May 1, 2009
As we all know by now, CDC has implemented an emergency response because of the H1N1 viral outbreak that has infected one hundred and nine people and caused one death of a 23-month toddler in Texas who was visiting from Mexico. The virus was first identified in April 2009 and is easily transmitted to humans. Although one might be tempted to respond with panic, it is much more productive to remain calm.
The good news is that a full-court press effort has been initiated bringing together CDC scientists to exchange pertinent information with public health emergency response partners. An international committee is also involved because of the potential of the viruses’ transmission through visitors and travelers. According to CDC, emergency medications and personnel can be transported across the country within two hours of notification and within six hours for an international flight. All 50 U.S. states and territories have already received the necessary medication and protective equipment in the event of an outbreak. At last count, there were no cases reported of infected pregnant women.
Although pregnant women and children are particularly susceptible to infections, the following CDC recommendations will help you stay healthy:
- Cover your nose and mouth with a tissue when you cough or sneeze. Throw the tissue in the trash after you use it.
- Wash your hands often with soap and water, especially after you cough or sneeze. Alcohol-based hands cleansers are also effective because they immediately reduce the number of germs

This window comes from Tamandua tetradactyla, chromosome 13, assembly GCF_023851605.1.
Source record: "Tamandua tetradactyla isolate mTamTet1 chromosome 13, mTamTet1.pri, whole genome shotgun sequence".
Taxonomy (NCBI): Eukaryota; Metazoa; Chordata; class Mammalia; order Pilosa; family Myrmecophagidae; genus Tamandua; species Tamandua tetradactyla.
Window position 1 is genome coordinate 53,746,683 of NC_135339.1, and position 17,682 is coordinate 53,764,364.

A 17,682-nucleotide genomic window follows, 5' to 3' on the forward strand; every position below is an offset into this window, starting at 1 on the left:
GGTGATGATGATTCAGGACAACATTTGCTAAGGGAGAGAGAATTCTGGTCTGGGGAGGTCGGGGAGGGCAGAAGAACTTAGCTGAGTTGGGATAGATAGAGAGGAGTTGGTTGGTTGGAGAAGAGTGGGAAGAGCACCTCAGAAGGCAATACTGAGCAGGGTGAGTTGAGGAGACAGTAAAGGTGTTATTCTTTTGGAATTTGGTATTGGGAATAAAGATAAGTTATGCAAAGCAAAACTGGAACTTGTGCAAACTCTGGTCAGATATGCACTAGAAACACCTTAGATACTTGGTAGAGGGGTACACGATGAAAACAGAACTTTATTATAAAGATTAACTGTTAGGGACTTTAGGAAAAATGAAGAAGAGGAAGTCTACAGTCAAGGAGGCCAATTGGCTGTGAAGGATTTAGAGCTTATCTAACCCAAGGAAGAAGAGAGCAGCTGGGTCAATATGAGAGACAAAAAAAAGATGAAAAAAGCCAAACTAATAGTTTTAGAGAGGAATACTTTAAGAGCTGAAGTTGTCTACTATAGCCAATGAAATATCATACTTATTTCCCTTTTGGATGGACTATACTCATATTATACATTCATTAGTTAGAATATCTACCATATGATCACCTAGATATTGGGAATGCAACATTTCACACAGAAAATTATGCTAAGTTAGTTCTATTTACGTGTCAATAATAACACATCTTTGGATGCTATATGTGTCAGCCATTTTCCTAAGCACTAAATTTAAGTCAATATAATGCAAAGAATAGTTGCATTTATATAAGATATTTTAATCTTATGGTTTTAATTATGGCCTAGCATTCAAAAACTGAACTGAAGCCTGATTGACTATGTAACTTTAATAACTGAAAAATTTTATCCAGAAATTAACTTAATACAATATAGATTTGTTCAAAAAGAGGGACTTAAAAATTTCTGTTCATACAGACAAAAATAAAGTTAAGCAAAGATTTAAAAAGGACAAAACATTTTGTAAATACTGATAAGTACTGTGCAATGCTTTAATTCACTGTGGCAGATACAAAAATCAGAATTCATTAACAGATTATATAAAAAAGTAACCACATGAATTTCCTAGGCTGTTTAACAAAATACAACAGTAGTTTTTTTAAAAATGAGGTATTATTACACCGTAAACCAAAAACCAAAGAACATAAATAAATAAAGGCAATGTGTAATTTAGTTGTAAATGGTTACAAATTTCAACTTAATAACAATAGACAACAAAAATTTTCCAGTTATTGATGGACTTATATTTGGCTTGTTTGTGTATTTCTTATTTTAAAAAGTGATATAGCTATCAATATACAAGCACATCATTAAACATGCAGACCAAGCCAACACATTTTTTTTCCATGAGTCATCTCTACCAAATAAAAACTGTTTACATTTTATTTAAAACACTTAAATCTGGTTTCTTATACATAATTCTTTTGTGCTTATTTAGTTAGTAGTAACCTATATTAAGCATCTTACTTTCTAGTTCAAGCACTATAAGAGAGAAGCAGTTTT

- Avoid touching your eyes, nose or mouth.
- Stay home if you are sick. Stay home from work or school and limit contact with others to keep from infecting them.
- Store a supply of food, medicines, facemasks, alcohol-based hand rubs and other essential supplies.
A cough, sore throat, running nose, muscle aches and a temperature of 100°F or greater always needs further evaluation. These symptoms usually resolve within three to five days however, if these symptoms become rapidly worse, testing for the swine flu should be done immediately by a state public health laboratory.
The current treatment for the swine flu are antiviral medications called zanamivir and oseltamivir and should be started within 48 hours of suspected infection. As a precaution, pregnant women are sometimes admitted in the hospital for a minimum of five days.
The most reliable source of information regarding this outbreak is not what you will hear or see in the media but what’s on the CDC website. I encourage everyone to visit http://www.cdc.gov/swineflu for further information and will continue to provide updates through my blog until this crisis is over.